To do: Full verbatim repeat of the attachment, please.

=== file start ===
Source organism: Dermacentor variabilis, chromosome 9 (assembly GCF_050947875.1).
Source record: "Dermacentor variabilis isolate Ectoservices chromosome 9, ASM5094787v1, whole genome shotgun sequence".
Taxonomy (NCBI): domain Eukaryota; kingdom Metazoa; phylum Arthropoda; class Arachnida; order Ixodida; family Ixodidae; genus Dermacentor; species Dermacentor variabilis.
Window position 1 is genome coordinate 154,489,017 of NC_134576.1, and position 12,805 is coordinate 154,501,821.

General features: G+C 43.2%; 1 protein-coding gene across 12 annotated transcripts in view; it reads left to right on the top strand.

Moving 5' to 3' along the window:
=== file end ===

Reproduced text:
Source organism: Dermacentor variabilis, chromosome 9 (assembly GCF_050947875.1).
Source record: "Dermacentor variabilis isolate Ectoservices chromosome 9, ASM5094787v1, whole genome shotgun sequence".
Taxonomy (NCBI): domain Eukaryota; kingdom Metazoa; phylum Arthropoda; class Arachnida; order Ixodida; family Ixodidae; genus Dermacentor; species Dermacentor variabilis.
Window position 1 is genome coordinate 154,489,017 of NC_134576.1, and position 12,805 is coordinate 154,501,821.

General features: G+C 43.2%; 1 protein-coding gene across 12 annotated transcripts in view; it reads left to right on the top strand.

Moving 5' to 3' along the window: